“The Supreme Court has created the framework for a possible review of state border closures,” said Professor Harris Rimmer. The last time Palmer challenged the state`s border restrictions, he claimed they violated Article 92 of the Constitution, which states that “commerce, commerce, and intercity between states… Be absolutely free.” Professor Harris Rimmer said she thought the Federal Court would take a close look at Western Australia`s roadmap to decide whether the border is reasonable. Moreover, before initiating such litigation, it would be important to read the reasoning of the High Court, which may not be submitted for some time. These reasons will give us an indication of the scope of the legislation, which will be essential before any challenge to the instructions given in its application. Given that this matter does not appear to be clarified as to the validity or otherwise of the directions, will there be further litigation? It is possible for someone to challenge the directions, this time arguing that they do not fall within the scope of the enabling section of the act. “The plaintiffs had rejected any argument that the impugned instructions were not authorized by law,” he noted. “The challenge to the impugned instructions therefore failed.” Professor Twomey noted that the Supreme Court had previously focused on the constitutional validity of the Emergency Management Act rather than border closure orders issued under that Act. Palmer`s case came back from the Federal Court, which found that the border ban was “to a large extent” effective in preventing the coronavirus from entering Western Australia. While the “strict” border ban is “amply justified” by the importance of protecting health and life, they said. Read more: States are closing their borders to stop the coronavirus Is this even allowed? This democratic mandate for elected officials should be respected by the courts when it comes to the current challenge to border closures in Western Australia, especially given the importance of what is at stake.
Western Australian Premier Mark McGowan warned that if the challenge succeeds and the border is reopened, “people could die.” Meanwhile, Palmer pointed out that the immediate reopening of the border initially admitted that the orders had been validated, but claimed that they had the “character of legislation” and could therefore be challenged with Article 92. Attorney General Michaelia Cash has a message for her home state of Western Australia: open your border with an 80% vaccination rate, or another legal challenge of Clive Palmer`s size could come your way. When Palmer challenged Western Australia`s laws last year, the Commonwealth intervened first. Morrison and former attorney general Christian Porter were so confident the challenges would succeed that they spent $1 million to support them. “We had a conference Friday morning with our legal team and a QC,” he said. There is no objectively correct or erroneous answer to the question of whether state borders should be closed in these circumstances or for how long. Rather, it is a verdict that must be made on the basis of the best information available at that time, which forces the decision-maker to weigh a number of different political factors. “If people want to challenge these decisions, they are free to do so, but we are confident in all the steps we have taken.” Since then, as COVID outbreaks hit the East Coast, Premier Mark McGowan has insisted on possible lockdowns and maintaining strict border restrictions, even at these vaccination thresholds.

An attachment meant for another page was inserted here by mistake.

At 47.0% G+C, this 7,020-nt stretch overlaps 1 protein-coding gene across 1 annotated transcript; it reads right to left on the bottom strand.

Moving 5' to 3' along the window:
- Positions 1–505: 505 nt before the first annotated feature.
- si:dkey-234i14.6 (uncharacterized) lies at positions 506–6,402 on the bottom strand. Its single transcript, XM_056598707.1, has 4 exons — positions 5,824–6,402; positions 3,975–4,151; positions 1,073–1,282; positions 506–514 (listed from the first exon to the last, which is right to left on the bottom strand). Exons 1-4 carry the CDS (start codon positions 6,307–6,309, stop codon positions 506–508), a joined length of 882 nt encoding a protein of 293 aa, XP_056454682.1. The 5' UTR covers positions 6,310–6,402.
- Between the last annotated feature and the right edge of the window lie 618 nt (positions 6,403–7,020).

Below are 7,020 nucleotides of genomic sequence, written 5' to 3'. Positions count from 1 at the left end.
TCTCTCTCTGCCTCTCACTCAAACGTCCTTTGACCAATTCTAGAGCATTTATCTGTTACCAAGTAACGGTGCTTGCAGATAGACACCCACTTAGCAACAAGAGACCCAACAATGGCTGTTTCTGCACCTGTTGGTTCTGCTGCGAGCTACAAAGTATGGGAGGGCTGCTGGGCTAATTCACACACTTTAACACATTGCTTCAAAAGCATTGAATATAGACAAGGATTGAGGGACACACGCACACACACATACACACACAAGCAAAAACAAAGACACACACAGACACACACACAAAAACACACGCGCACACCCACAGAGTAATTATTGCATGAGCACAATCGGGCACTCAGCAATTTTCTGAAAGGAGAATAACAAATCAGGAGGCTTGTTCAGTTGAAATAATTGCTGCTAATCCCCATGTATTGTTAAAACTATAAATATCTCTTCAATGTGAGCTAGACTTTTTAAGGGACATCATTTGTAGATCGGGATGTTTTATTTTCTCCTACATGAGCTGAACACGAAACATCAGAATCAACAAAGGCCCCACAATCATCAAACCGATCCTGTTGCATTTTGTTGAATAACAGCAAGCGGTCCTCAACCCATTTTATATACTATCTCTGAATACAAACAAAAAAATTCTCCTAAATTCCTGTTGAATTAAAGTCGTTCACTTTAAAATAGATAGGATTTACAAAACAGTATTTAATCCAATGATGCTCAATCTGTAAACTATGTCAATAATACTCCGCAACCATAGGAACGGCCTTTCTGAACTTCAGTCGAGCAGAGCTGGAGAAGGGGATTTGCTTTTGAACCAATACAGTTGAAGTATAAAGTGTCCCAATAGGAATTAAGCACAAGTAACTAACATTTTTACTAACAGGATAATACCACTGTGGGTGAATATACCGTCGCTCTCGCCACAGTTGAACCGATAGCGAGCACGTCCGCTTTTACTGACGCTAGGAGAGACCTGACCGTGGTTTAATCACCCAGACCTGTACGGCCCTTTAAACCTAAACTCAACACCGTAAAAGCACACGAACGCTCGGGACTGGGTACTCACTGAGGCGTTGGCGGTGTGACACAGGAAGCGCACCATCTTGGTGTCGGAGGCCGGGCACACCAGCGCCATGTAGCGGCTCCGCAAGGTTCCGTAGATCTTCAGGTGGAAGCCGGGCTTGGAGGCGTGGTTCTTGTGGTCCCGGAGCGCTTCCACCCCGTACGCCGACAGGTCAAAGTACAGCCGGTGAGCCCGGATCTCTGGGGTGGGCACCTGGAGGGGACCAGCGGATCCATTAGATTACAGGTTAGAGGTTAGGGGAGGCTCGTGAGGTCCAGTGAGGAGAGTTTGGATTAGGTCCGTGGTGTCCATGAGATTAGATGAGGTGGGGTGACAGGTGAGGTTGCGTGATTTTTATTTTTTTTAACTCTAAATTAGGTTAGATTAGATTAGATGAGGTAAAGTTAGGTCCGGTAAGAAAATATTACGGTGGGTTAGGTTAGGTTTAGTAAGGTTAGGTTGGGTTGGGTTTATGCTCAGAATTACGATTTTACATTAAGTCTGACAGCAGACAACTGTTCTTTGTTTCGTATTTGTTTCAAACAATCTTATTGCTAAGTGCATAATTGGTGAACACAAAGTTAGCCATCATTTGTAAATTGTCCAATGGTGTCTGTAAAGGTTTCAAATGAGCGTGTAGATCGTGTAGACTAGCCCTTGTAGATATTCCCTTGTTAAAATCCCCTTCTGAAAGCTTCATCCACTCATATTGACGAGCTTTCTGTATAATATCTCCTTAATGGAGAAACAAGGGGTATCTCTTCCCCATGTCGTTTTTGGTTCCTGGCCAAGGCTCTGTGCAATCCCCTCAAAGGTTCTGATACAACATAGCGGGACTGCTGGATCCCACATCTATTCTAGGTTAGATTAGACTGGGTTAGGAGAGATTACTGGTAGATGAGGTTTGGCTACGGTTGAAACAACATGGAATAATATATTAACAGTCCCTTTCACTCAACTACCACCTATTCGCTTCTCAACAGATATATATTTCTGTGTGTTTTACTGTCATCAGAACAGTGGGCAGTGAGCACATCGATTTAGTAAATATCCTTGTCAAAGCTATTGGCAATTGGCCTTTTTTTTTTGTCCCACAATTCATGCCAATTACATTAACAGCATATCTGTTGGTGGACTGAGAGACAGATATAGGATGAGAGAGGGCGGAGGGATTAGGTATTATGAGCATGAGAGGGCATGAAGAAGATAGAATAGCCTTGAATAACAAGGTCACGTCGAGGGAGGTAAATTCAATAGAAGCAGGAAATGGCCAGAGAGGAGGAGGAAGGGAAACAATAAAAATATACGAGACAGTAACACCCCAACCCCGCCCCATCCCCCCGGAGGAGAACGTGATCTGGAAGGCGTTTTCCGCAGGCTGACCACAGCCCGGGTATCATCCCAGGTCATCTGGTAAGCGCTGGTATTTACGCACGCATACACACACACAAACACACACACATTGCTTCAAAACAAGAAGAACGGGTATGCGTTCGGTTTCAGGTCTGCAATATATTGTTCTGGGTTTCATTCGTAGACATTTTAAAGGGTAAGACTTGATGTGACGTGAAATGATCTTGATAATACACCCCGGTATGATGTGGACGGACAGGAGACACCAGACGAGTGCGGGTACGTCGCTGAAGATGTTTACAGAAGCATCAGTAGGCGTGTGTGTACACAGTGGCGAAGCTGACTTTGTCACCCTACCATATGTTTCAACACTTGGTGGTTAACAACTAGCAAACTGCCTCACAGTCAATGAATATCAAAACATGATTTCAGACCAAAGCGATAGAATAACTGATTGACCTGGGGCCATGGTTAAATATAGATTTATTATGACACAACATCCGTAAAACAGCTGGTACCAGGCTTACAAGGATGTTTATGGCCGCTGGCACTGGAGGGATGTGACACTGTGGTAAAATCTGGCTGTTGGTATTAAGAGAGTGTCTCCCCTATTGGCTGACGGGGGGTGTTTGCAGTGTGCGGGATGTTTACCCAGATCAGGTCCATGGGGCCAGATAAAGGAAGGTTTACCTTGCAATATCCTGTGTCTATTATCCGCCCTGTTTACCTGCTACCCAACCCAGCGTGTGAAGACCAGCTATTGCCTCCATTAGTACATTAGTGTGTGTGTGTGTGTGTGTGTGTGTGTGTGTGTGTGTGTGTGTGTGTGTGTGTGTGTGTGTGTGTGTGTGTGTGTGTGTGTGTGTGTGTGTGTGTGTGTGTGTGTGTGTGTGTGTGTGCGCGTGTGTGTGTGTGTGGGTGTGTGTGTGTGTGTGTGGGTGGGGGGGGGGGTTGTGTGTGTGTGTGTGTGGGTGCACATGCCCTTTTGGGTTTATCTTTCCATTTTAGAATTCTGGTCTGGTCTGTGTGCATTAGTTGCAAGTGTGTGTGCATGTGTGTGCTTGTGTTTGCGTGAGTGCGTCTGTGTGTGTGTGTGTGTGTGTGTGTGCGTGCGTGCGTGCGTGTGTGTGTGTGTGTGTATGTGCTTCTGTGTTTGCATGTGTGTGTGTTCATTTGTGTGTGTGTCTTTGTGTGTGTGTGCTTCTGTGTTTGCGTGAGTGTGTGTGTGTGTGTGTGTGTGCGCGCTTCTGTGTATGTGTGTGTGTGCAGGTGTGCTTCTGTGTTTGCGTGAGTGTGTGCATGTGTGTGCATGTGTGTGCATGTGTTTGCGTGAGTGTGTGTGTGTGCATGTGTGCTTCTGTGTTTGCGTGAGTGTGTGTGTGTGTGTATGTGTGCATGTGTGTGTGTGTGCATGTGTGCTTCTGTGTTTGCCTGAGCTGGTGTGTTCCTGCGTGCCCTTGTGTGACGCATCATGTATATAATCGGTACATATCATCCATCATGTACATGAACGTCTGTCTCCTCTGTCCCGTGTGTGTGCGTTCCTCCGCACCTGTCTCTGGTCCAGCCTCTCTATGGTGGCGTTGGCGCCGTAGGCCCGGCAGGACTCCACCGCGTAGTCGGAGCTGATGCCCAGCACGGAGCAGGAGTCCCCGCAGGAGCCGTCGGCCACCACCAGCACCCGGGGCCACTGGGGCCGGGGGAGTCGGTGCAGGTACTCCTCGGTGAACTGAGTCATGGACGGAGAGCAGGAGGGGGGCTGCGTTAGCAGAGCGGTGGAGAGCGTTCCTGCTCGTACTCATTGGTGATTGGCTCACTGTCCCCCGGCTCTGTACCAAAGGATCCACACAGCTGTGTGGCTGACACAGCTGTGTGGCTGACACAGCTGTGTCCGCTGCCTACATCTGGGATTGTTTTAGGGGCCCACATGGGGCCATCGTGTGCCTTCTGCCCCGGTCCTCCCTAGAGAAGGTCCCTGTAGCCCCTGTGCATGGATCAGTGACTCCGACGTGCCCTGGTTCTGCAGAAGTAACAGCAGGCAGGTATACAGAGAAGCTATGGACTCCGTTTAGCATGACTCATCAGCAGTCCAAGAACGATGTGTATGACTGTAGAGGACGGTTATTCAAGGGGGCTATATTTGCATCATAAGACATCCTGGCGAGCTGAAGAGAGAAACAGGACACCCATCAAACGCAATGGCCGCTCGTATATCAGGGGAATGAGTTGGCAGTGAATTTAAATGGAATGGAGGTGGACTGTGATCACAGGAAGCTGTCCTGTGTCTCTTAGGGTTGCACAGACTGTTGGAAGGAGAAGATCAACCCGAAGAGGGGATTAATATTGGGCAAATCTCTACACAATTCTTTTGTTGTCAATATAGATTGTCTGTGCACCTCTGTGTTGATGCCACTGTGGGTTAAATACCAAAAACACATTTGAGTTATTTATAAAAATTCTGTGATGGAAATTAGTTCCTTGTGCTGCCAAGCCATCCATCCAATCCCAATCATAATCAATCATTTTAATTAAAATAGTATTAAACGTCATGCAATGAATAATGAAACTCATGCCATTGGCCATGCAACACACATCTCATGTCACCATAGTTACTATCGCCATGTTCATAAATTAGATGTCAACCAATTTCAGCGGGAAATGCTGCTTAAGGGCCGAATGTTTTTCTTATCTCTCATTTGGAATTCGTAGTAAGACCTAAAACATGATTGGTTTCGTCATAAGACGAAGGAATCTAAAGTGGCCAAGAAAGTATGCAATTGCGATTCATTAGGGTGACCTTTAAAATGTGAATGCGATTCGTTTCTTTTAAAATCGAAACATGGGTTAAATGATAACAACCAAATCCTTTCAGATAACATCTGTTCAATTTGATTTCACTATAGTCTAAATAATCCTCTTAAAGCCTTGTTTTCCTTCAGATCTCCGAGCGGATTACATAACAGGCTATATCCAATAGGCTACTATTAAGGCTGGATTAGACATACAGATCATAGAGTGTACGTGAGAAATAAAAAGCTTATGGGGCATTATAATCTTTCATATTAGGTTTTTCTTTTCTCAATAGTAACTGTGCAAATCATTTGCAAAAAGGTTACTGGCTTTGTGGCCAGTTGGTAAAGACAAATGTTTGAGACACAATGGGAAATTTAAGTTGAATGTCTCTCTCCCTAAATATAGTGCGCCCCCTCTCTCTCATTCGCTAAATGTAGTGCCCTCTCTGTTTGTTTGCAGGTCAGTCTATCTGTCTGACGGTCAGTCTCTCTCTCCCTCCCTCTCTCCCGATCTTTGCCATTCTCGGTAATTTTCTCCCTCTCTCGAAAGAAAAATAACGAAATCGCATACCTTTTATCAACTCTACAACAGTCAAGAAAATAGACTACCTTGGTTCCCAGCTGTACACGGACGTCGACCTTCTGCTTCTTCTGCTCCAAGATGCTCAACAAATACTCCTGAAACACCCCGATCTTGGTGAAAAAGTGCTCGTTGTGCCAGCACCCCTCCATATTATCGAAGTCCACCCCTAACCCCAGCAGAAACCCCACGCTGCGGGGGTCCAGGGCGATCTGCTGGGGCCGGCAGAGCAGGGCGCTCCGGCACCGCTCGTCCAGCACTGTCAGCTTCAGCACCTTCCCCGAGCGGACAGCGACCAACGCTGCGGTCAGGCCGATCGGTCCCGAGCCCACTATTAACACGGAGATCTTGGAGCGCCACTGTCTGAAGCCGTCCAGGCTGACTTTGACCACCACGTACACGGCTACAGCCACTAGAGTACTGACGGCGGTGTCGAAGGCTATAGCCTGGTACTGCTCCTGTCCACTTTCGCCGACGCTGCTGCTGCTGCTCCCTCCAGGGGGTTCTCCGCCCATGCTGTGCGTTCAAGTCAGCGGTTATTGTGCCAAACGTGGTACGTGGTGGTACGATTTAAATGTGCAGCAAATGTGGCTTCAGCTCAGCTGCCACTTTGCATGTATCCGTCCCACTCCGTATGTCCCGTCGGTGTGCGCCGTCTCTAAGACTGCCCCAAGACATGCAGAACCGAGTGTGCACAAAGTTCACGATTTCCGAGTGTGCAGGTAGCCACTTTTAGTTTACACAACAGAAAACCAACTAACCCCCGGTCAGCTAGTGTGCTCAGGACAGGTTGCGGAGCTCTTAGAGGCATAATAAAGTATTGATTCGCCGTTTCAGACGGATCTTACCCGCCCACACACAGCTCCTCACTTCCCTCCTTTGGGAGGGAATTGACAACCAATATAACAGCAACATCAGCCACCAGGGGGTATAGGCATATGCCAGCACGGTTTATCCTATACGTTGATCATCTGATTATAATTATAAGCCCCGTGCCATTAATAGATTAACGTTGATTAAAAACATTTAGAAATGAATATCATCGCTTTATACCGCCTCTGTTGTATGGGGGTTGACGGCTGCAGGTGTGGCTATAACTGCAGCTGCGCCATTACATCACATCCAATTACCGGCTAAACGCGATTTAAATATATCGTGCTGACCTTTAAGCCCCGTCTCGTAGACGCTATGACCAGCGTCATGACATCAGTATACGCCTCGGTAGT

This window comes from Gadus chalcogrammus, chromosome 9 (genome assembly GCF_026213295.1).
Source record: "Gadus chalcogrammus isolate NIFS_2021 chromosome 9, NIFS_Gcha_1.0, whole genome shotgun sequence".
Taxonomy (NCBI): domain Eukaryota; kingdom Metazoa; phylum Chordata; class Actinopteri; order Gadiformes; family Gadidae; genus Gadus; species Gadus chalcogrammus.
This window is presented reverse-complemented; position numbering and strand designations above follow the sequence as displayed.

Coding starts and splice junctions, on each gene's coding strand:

In a lengthy Facebook post yesterday, he admitted that Western Australia could be a few months behind the rest of the country that is opening its borders. At a hearing in Canberra on Tuesday, Palmer`s lawyers ultimately dropped the argument, focusing instead on whether the border ban is “reasonably necessary”. They were also forced to reframe Palmer`s case to challenge whether Western Australia`s emergency laws allowed the ban. But it does mean that we could end up with inadequate guidance on these issues for the future, which would be unfortunate given the cost and time spent on this litigation. Perhaps the court`s reasoning on the interpretation of section 67 of the Emergency Preparedness Act will give us a sufficient understanding of how section 92 of the Constitution works and the criteria for closing borders in the event of a pandemic. But that remains to be seen. This underlines the importance of the ongoing hearing before the Federal Court. It would be highly controversial for the Supreme Court to strike down border closures imposed by a state government if expert evidence provided a public health justification for the measures.
I don`t want to disrespect the poor troublemakers in lockdown, but the rest of us are sailing for short, tight lockdowns that have worked. The South Welsh should remember that their state has received extra doses (which I agree), but we don`t want to hear the chicken in the trash telling us how well they`re doing now, so we should all be open. If the whole country achieves the big goals, then we should open up. Interestingly, the UK and the US have reached the vaccination rate of 70%, but our border remains closed. I feel one or two hypocrites. Clive Palmer lost his challenge to the border ban in Western Australia because the policy was non-discriminatory and justified by the Covid-19 pandemic, the Supreme Court has revealed. Although the parties and the courts all recognized the importance of expediting the case, the case could not be heard by the Supreme Court until September at the earliest. This means that a final decision on the validity of border closures could take weeks.